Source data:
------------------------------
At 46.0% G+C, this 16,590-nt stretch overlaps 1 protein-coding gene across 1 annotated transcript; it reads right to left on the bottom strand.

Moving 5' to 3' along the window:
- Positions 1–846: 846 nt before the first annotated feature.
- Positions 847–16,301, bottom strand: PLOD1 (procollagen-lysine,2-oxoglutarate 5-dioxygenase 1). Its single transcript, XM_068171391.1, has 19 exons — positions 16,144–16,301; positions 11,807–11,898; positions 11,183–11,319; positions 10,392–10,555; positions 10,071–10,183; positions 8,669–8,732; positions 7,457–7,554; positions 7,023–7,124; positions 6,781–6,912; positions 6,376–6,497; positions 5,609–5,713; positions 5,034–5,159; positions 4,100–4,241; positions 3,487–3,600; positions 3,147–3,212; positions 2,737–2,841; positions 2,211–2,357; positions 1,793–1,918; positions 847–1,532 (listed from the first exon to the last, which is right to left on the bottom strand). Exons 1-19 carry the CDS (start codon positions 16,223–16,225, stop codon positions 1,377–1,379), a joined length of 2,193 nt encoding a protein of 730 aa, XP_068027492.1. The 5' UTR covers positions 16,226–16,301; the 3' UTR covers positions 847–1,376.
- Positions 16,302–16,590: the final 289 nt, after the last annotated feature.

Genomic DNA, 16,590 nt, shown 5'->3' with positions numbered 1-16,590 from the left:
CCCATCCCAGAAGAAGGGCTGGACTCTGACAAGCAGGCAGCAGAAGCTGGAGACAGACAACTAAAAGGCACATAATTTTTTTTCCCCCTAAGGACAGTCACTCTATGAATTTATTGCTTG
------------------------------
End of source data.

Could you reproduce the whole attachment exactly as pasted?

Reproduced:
At 46.0% G+C, this 16,590-nt stretch overlaps 1 protein-coding gene across 1 annotated transcript; it reads right to left on the bottom strand.

Moving 5' to 3' along the window:
- Positions 1–846: 846 nt before the first annotated feature.
- Positions 847–16,301, bottom strand: PLOD1 (procollagen-lysine,2-oxoglutarate 5-dioxygenase 1). Its single transcript, XM_068171391.1, has 19 exons — positions 16,144–16,301; positions 11,807–11,898; positions 11,183–11,319; positions 10,392–10,555; positions 10,071–10,183; positions 8,669–8,732; positions 7,457–7,554; positions 7,023–7,124; positions 6,781–6,912; positions 6,376–6,497; positions 5,609–5,713; positions 5,034–5,159; positions 4,100–4,241; positions 3,487–3,600; positions 3,147–3,212; positions 2,737–2,841; positions 2,211–2,357; positions 1,793–1,918; positions 847–1,532 (listed from the first exon to the last, which is right to left on the bottom strand). Exons 1-19 carry the CDS (start codon positions 16,223–16,225, stop codon positions 1,377–1,379), a joined length of 2,193 nt encoding a protein of 730 aa, XP_068027492.1. The 5' UTR covers positions 16,226–16,301; the 3' UTR covers positions 847–1,376.
- Positions 16,302–16,590: the final 289 nt, after the last annotated feature.

Genomic DNA, 16,590 nt, shown 5'->3' with positions numbered 1-16,590 from the left:
CCCATCCCAGAAGAAGGGCTGGACTCTGACAAGCAGGCAGCAGAAGCTGGAGACAGACAACTAAAAGGCACATAATTTTTTTTCCCCCTAAGGACAGTCACTCTATGAATTTATTGCTTG